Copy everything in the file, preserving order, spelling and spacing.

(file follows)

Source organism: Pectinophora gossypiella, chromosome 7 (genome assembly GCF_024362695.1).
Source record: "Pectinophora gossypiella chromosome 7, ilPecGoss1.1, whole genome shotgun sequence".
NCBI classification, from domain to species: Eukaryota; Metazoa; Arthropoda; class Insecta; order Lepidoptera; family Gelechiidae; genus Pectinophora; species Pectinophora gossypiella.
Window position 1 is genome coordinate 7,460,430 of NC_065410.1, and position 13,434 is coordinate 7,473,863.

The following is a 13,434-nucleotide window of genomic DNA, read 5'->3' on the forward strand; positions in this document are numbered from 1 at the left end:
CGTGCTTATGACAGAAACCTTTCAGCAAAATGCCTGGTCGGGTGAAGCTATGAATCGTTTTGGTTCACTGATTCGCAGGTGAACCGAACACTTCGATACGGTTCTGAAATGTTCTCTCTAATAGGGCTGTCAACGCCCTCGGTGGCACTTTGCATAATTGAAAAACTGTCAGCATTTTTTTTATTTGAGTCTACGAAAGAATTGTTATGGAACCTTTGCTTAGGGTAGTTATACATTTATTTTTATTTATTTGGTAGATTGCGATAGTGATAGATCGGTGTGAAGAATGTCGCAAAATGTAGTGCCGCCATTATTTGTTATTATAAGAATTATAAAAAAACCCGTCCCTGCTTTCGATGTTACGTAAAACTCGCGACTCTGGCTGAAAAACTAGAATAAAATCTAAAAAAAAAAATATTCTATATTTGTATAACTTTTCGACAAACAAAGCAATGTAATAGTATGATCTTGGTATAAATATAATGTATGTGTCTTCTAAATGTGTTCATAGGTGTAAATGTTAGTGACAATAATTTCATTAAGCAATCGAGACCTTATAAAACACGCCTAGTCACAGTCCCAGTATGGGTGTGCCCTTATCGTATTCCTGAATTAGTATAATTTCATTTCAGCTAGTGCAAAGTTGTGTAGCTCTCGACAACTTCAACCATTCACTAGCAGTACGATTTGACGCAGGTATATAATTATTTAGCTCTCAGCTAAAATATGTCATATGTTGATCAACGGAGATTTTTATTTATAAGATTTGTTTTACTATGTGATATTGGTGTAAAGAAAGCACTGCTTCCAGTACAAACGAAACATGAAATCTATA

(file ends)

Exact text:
Source organism: Pectinophora gossypiella, chromosome 7 (genome assembly GCF_024362695.1).
Source record: "Pectinophora gossypiella chromosome 7, ilPecGoss1.1, whole genome shotgun sequence".
NCBI classification, from domain to species: Eukaryota; Metazoa; Arthropoda; class Insecta; order Lepidoptera; family Gelechiidae; genus Pectinophora; species Pectinophora gossypiella.
Window position 1 is genome coordinate 7,460,430 of NC_065410.1, and position 13,434 is coordinate 7,473,863.

The following is a 13,434-nucleotide window of genomic DNA, read 5'->3' on the forward strand; positions in this document are numbered from 1 at the left end:
CGTGCTTATGACAGAAACCTTTCAGCAAAATGCCTGGTCGGGTGAAGCTATGAATCGTTTTGGTTCACTGATTCGCAGGTGAACCGAACACTTCGATACGGTTCTGAAATGTTCTCTCTAATAGGGCTGTCAACGCCCTCGGTGGCACTTTGCATAATTGAAAAACTGTCAGCATTTTTTTTATTTGAGTCTACGAAAGAATTGTTATGGAACCTTTGCTTAGGGTAGTTATACATTTATTTTTATTTATTTGGTAGATTGCGATAGTGATAGATCGGTGTGAAGAATGTCGCAAAATGTAGTGCCGCCATTATTTGTTATTATAAGAATTATAAAAAAACCCGTCCCTGCTTTCGATGTTACGTAAAACTCGCGACTCTGGCTGAAAAACTAGAATAAAATCTAAAAAAAAAAATATTCTATATTTGTATAACTTTTCGACAAACAAAGCAATGTAATAGTATGATCTTGGTATAAATATAATGTATGTGTCTTCTAAATGTGTTCATAGGTGTAAATGTTAGTGACAATAATTTCATTAAGCAATCGAGACCTTATAAAACACGCCTAGTCACAGTCCCAGTATGGGTGTGCCCTTATCGTATTCCTGAATTAGTATAATTTCATTTCAGCTAGTGCAAAGTTGTGTAGCTCTCGACAACTTCAACCATTCACTAGCAGTACGATTTGACGCAGGTATATAATTATTTAGCTCTCAGCTAAAATATGTCATATGTTGATCAACGGAGATTTTTATTTATAAGATTTGTTTTACTATGTGATATTGGTGTAAAGAAAGCACTGCTTCCAGTACAAACGAAACATGAAATCTATA